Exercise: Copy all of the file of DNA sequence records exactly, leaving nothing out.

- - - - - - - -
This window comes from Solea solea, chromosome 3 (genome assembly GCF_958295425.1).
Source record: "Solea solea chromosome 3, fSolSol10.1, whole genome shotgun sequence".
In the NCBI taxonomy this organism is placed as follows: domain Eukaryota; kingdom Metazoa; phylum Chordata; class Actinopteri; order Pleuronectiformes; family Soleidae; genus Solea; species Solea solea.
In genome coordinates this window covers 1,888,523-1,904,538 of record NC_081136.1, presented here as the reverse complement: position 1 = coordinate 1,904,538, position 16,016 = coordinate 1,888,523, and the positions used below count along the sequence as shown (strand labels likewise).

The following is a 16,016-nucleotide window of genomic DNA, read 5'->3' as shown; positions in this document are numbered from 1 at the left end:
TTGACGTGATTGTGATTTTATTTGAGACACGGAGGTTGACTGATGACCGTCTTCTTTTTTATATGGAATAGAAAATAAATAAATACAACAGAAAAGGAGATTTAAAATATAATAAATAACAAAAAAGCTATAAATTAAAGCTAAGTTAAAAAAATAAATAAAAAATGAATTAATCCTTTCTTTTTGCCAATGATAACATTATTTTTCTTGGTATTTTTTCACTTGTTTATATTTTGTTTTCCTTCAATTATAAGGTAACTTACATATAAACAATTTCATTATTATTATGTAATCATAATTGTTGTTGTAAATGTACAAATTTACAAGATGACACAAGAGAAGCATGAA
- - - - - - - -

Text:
This window comes from Solea solea, chromosome 3 (genome assembly GCF_958295425.1).
Source record: "Solea solea chromosome 3, fSolSol10.1, whole genome shotgun sequence".
In the NCBI taxonomy this organism is placed as follows: domain Eukaryota; kingdom Metazoa; phylum Chordata; class Actinopteri; order Pleuronectiformes; family Soleidae; genus Solea; species Solea solea.
In genome coordinates this window covers 1,888,523-1,904,538 of record NC_081136.1, presented here as the reverse complement: position 1 = coordinate 1,904,538, position 16,016 = coordinate 1,888,523, and the positions used below count along the sequence as shown (strand labels likewise).

The following is a 16,016-nucleotide window of genomic DNA, read 5'->3' as shown; positions in this document are numbered from 1 at the left end:
TTGACGTGATTGTGATTTTATTTGAGACACGGAGGTTGACTGATGACCGTCTTCTTTTTTATATGGAATAGAAAATAAATAAATACAACAGAAAAGGAGATTTAAAATATAATAAATAACAAAAAAGCTATAAATTAAAGCTAAGTTAAAAAAATAAATAAAAAATGAATTAATCCTTTCTTTTTGCCAATGATAACATTATTTTTCTTGGTATTTTTTCACTTGTTTATATTTTGTTTTCCTTCAATTATAAGGTAACTTACATATAAACAATTTCATTATTATTATGTAATCATAATTGTTGTTGTAAATGTACAAATTTACAAGATGACACAAGAGAAGCATGAA